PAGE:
The pathogens responsible for HIV/AIDS, TB, and many of the NIDs invade the human hosts at mucosal surfaces, which act as a primary antimicrobial barrier through non-specific and specific defence mechanisms. In most cases, little attention has been focused on the role of local defences in the control of NIDs. Therefore, the design of strategies to target the local immune defences and to elicit an early mucosal immune response will be crucial.
Immunity to HIV/AIDS, malaria, TB, and NIDs appears to be short-lived, possibly due to the impairment of memory B and T cells and of long-lived plasma cells.
Only a few well-designed studies in humans are available that detail the effects of co-infection on the immune response, but these indicate that important interactions indeed take place that affect the immune response to each of the infecting organisms. For example, HIV infection in primigravid women significantly reduces antibody responses to several important malaria antigens . It is therefore crucial to understand the effects of multiple infections on adaptive immunity and the establishment of immunological memory to the individual pathogens.
Thus, efforts against HIV/AIDS, malaria, TB, and NIDs should include studies to characterise the profile of the memory responses in naturally exposed populations, as well as development of assays to measure memory phenotype and function.
Impact of Co-Infection on the Outcome of HIV/AIDS, Malaria, TB, and NIDs
More than one billion people worldwide are infected with helminths. Such infections have been shown to cause a range of effects on immune response, characterised by enhanced T helper (Th) 2-type cytokine profile, upregulated regulatory T cell activity, and chronic immune activation. All of these are factors that may have adverse effects on the outcome of subsequent infections and vaccinations. In support of this, studies conducted in animals and humans living in worm-endemic areas have shown that helminths impair resistance against a number of infections, including HIV/AIDS, malaria, and TB –. Accordingly, mortality is high in HIV-positive patients suffering from visceral leishmaniasis, while leprosy seems to be unmasked in co-infected patients when HIV immunosuppression improves with HAART. Infection with schistosomes makes people more susceptible to HIV infection by interfering with immune responses or by increasing the risk of transmission ,. The interaction between worms and malaria is extremely complex, as people suffering from worm infection and malaria can have higher incidence but reduced severity, while transmission is apparently increased ,. In sub-Saharan Africa, over 75% of cases of TB are HIV-associated . TB is the leading cause of AIDS-related deaths in low-income countries, and it has been shown that HIV infection increases the risk of progression of TB infection, reactivation of latent infection, and the fatality rate. Other examples of interactions between infections include the interaction between Epstein–Barr virus and malaria, which has been known for many years , and HIV and herpes simplex viruses . However, the degree to which this balance is perfected, and the mechanisms by which this is achieved, is far from clear. To understand these complex interactions better, well-designed, controlled intervention studies are needed that could allow us to clarify the mechanisms of protection and to design effective prophylactic and/or therapeutic strategies. Research in this direction is therefore of key importance and should be strongly supported.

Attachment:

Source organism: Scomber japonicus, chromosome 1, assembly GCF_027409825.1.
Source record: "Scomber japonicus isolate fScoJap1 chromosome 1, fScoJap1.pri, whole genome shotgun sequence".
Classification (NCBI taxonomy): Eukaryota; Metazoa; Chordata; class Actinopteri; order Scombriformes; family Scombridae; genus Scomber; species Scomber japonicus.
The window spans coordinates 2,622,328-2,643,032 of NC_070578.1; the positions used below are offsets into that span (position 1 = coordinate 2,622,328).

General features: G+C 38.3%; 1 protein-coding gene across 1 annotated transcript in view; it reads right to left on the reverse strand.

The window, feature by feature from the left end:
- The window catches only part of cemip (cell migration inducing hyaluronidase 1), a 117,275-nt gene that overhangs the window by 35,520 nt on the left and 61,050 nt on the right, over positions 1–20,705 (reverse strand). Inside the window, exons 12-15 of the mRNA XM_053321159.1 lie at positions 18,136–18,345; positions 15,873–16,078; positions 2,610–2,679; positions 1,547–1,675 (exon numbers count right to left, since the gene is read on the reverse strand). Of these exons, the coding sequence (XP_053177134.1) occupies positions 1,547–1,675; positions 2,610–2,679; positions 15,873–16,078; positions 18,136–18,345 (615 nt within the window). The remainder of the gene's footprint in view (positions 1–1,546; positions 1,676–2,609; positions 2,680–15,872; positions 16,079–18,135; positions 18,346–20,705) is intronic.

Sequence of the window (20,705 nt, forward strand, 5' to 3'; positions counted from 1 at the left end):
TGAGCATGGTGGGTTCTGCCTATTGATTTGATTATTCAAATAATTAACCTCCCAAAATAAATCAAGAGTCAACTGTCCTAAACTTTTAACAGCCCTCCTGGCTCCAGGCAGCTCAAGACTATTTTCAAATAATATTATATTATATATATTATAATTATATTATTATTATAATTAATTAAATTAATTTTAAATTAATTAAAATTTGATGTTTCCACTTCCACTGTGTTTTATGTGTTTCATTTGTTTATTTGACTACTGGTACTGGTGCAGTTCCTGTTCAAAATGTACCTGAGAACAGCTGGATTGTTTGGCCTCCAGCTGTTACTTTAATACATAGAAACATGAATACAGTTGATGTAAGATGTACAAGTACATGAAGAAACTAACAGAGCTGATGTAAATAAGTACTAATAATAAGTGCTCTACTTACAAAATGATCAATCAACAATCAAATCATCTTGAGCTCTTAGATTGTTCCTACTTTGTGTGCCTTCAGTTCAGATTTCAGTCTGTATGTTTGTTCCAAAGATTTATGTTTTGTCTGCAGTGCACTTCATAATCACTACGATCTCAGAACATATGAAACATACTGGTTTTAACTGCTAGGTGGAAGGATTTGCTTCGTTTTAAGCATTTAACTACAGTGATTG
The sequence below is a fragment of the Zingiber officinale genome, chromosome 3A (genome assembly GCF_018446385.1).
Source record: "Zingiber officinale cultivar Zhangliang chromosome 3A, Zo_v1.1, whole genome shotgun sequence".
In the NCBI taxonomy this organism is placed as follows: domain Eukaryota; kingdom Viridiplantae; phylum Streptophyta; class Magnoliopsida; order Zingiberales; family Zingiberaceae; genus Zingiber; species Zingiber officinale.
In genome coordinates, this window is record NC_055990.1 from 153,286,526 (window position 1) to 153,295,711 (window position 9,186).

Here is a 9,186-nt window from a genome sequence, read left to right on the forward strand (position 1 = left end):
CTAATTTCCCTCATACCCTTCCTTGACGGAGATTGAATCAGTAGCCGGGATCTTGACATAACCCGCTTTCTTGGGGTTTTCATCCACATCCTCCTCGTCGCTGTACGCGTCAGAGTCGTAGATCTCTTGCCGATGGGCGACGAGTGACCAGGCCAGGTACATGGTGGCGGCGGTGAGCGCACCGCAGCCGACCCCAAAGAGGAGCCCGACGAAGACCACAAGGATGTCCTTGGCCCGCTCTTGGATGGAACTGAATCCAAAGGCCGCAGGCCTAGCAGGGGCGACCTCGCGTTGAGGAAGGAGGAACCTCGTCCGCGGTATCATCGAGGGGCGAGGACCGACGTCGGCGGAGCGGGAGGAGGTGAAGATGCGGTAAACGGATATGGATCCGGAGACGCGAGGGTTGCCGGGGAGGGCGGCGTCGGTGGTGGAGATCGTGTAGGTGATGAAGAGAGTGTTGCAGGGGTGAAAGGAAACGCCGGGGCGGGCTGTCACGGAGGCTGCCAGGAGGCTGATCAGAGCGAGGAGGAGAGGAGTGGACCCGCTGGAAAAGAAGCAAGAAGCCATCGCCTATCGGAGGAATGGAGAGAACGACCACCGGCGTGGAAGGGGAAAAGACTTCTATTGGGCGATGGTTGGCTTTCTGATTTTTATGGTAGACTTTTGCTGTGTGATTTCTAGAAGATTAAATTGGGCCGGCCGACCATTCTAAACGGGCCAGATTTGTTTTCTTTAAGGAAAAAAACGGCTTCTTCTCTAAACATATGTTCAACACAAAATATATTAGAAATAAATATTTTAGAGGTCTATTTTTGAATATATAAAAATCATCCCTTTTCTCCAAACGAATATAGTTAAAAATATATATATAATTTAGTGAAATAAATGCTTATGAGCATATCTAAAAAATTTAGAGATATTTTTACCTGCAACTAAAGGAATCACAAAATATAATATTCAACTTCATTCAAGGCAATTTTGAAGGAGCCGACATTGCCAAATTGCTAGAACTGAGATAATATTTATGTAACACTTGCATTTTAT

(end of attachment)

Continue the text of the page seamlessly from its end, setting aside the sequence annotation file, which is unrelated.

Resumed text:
Impact of Non-Infectious Agents on the Outcome of HIV/AIDS, Malaria, TB, and NIDs
Infections in poor communities occur in a setting where the population is exposed to several environmental and social conditions that could influence the immune response to pathogens. These include chronic hunger, micronutrient deficiency, multiple pregnancies, etc. Although the relationship between nutrition and immunity is complex, it is clearly established that nutrient deficiencies can severely impair the immune response. Studies in animal models show an association between malnourishment and disseminated disease development after Leishmania infection. However, the complexity of the issue is underlined by the notion that iron deficiency and malnourishment can protect children against severe malaria . Therefore, it becomes essential to investigate and document the basal immunological parameters in a given population, and to determine the “normal values” or reference ranges for the particular population in the endemic set up.